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How Social Media Can Affect Your Workers’ Comp Case

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The internet age has shifted our cultural mindset. People are used to sharing their daily lives, including intimate details, with friends, family, and strangers online. If you’ve been hurt at work, however, and you are in the middle of seeking workers’ compensation benefits, social media is not your friend. Continue reading for a discussion of social media and how it might affect your workers’ comp case with our knowledgeable California workers’ comp attorney.

Posting on Social Media Can Hurt Your Case

As a general rule, whenever you are involved in any kind of legal claim, posting on social media is a bad idea. There are many different ways that social media can negatively impact your case, and precious few ways that social media posts can actually help you. The same general rule applies to workers’ compensation claims: You should try to avoid posting while your claim is pending. That means you should avoid posting about your accident, your injuries, or your recovery.

First of all, social media posts can be used to prove you were not hurt at work. Workers’ comp providers are insurance companies, through and through–that means they’ll look for any reason to deny coverage or reduce benefits. Workers’ comp covers workplace injuries. If you post pictures or stories about strenuous activities, such as sports, especially about any injuries you suffered during those activities, your workers’ comp provider might try to use that as evidence to claim your injuries were sustained outside of the workplace. The same applies, of course, if you admit to being hurt outside of work or lying to your employer or insurance provider. You could be denied coverage entirely.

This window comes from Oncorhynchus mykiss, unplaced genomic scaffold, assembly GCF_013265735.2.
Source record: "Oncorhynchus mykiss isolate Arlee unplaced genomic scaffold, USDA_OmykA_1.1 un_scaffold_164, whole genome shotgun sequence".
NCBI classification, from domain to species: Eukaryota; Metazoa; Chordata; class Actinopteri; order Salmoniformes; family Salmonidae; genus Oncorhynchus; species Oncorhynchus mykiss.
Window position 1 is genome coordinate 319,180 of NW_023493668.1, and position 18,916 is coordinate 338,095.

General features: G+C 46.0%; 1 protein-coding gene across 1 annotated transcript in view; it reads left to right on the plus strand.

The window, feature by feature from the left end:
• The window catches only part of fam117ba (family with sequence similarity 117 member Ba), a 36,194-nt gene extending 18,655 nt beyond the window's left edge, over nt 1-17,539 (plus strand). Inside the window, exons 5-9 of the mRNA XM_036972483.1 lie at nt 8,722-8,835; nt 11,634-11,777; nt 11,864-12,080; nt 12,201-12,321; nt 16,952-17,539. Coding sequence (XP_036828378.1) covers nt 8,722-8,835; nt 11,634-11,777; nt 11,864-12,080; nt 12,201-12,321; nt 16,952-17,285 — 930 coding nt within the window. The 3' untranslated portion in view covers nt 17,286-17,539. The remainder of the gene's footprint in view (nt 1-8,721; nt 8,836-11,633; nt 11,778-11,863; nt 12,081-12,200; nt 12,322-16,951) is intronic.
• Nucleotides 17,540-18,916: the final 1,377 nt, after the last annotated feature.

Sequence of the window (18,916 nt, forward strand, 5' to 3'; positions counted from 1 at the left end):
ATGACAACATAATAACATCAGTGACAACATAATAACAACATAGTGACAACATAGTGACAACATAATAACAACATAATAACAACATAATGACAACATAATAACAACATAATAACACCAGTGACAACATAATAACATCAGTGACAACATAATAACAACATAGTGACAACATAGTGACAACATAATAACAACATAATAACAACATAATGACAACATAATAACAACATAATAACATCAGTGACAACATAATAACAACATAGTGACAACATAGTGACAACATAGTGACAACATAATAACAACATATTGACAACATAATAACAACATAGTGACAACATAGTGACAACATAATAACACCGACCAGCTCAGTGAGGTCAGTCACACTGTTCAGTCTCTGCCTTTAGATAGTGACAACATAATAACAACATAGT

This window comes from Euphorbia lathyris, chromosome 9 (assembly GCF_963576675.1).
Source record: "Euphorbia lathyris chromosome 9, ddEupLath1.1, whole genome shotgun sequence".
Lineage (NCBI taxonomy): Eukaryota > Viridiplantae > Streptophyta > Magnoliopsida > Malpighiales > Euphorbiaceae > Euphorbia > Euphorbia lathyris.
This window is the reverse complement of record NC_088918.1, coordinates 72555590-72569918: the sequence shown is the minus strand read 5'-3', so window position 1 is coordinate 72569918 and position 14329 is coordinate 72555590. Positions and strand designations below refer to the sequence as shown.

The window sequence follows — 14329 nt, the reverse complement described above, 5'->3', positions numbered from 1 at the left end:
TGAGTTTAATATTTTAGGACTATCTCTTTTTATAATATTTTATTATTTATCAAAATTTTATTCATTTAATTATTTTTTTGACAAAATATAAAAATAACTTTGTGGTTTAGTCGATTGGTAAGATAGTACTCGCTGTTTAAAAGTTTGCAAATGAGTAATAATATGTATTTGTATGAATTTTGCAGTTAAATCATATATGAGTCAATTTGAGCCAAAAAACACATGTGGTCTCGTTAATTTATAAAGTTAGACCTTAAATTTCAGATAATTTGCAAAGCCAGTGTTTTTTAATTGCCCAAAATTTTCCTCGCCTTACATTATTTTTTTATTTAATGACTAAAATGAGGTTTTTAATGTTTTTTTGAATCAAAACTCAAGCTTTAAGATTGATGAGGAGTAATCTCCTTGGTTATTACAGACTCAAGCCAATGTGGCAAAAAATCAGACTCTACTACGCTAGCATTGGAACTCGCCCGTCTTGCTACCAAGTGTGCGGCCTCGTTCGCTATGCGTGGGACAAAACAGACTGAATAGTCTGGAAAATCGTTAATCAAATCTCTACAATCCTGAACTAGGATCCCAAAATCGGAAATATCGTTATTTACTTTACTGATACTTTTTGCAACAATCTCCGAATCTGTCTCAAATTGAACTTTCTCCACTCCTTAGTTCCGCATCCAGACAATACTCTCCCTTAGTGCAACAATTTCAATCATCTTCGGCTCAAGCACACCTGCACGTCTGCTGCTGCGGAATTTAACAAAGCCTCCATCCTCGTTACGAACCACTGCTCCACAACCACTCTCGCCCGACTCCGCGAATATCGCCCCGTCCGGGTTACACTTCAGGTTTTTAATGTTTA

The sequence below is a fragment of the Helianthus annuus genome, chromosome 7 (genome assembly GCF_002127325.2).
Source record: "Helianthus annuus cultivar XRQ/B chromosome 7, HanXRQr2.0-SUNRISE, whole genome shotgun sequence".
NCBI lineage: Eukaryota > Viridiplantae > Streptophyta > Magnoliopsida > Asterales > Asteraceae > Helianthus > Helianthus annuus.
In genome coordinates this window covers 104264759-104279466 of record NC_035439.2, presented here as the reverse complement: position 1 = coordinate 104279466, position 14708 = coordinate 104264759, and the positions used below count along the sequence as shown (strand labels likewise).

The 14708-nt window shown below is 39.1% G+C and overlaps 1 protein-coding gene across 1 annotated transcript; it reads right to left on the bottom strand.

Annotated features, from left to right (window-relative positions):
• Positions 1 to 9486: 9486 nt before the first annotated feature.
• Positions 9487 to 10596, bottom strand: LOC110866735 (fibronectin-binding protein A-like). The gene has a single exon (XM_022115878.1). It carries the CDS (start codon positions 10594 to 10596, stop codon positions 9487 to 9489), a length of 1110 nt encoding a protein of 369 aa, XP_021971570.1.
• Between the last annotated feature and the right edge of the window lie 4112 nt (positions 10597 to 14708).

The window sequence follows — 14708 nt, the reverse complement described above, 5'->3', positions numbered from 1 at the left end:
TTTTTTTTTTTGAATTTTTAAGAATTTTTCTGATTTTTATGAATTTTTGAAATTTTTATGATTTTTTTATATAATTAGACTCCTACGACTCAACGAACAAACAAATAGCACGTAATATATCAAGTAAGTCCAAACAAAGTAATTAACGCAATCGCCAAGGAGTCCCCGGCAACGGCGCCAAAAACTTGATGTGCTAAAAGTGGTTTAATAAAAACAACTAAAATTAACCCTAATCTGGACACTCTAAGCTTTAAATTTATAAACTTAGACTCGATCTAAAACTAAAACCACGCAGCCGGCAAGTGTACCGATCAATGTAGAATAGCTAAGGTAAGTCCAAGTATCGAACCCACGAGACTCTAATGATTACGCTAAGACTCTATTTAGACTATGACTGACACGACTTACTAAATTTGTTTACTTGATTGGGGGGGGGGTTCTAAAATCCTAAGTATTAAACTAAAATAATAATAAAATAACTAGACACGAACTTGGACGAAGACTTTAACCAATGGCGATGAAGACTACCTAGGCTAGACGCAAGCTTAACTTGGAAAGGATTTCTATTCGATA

Social media posts can be used to minimize your injuries and your coverage. The length and amount of your workers’ comp benefits depend on the severity of your injuries, the medical care necessary to get you back on your feet, and the amount of time you need to stay home from work to recover. If you post pictures or stories about playing sports, taking trips, or otherwise being especially active, your workers’ comp provider might take that as proof that you were not seriously injured and that you should get back to work.

Social media can be used to show you are not following your doctor’s orders. If you are posting about playing sports, traveling, or otherwise engaging in aggressive activities, your workers’ comp insurance provider may use that as evidence that you are going against your treatment plan. That evidence might go to show that your injuries are not as serious as you claim, as we said above, but it also might go to simply limit your coverage. If you don’t follow your doctor’s orders, then you could be sick or injured for longer than necessary. If you are injured longer than necessary because of your own conduct, your workers’ comp provider might stop paying out benefits.

Your right to privacy is limited. Anything you post online publicly can be accessed by your workers’ comp insurance provider, and your employer, and used against you in your workers’ comp case. Your insurer may even be able to access your “private” or “restricted” posts if they have reason to believe your posts would serve as evidence in your workers’ comp case. Your best bet is to avoid posting as much as possible, especially about anything related to your claim.

If you’ve been seriously hurt at work, you need seasoned, effective legal help to maximize your compensation. The zealous California workers’ comp legal team at Invictus Law is ready to help. We’re board-certified specialists in workers’ compensation. You don’t have to pay unless we recover on your behalf. Call us today for a consultation.

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